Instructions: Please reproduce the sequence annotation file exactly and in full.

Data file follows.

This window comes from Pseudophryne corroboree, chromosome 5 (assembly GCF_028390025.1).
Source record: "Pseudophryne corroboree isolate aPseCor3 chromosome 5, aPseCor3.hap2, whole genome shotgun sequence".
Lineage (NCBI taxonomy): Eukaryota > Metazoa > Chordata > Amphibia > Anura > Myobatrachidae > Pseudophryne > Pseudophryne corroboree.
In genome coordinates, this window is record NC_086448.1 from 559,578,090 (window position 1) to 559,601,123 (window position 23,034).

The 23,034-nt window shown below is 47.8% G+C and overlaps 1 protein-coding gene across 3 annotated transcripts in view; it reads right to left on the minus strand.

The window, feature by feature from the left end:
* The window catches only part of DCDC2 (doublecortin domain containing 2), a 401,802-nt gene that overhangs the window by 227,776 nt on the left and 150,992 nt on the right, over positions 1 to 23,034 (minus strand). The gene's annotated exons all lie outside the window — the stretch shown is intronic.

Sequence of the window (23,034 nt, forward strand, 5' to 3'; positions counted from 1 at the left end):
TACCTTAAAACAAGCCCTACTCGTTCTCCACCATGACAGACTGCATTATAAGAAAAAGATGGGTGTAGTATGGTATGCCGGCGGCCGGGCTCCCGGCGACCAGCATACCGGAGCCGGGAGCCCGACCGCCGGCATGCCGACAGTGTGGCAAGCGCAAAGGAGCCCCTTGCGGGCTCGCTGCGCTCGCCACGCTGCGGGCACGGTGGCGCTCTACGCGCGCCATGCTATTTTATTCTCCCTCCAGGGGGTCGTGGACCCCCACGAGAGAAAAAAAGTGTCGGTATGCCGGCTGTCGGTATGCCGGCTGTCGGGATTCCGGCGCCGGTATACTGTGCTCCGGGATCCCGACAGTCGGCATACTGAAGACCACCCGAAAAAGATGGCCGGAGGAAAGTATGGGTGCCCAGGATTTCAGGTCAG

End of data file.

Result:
This window comes from Pseudophryne corroboree, chromosome 5 (assembly GCF_028390025.1).
Source record: "Pseudophryne corroboree isolate aPseCor3 chromosome 5, aPseCor3.hap2, whole genome shotgun sequence".
Lineage (NCBI taxonomy): Eukaryota > Metazoa > Chordata > Amphibia > Anura > Myobatrachidae > Pseudophryne > Pseudophryne corroboree.
In genome coordinates, this window is record NC_086448.1 from 559,578,090 (window position 1) to 559,601,123 (window position 23,034).

The 23,034-nt window shown below is 47.8% G+C and overlaps 1 protein-coding gene across 3 annotated transcripts in view; it reads right to left on the minus strand.

The window, feature by feature from the left end:
* The window catches only part of DCDC2 (doublecortin domain containing 2), a 401,802-nt gene that overhangs the window by 227,776 nt on the left and 150,992 nt on the right, over positions 1 to 23,034 (minus strand). The gene's annotated exons all lie outside the window — the stretch shown is intronic.

Sequence of the window (23,034 nt, forward strand, 5' to 3'; positions counted from 1 at the left end):
TACCTTAAAACAAGCCCTACTCGTTCTCCACCATGACAGACTGCATTATAAGAAAAAGATGGGTGTAGTATGGTATGCCGGCGGCCGGGCTCCCGGCGACCAGCATACCGGAGCCGGGAGCCCGACCGCCGGCATGCCGACAGTGTGGCAAGCGCAAAGGAGCCCCTTGCGGGCTCGCTGCGCTCGCCACGCTGCGGGCACGGTGGCGCTCTACGCGCGCCATGCTATTTTATTCTCCCTCCAGGGGGTCGTGGACCCCCACGAGAGAAAAAAAGTGTCGGTATGCCGGCTGTCGGTATGCCGGCTGTCGGGATTCCGGCGCCGGTATACTGTGCTCCGGGATCCCGACAGTCGGCATACTGAAGACCACCCGAAAAAGATGGCCGGAGGAAAGTATGGGTGCCCAGGATTTCAGGTCAG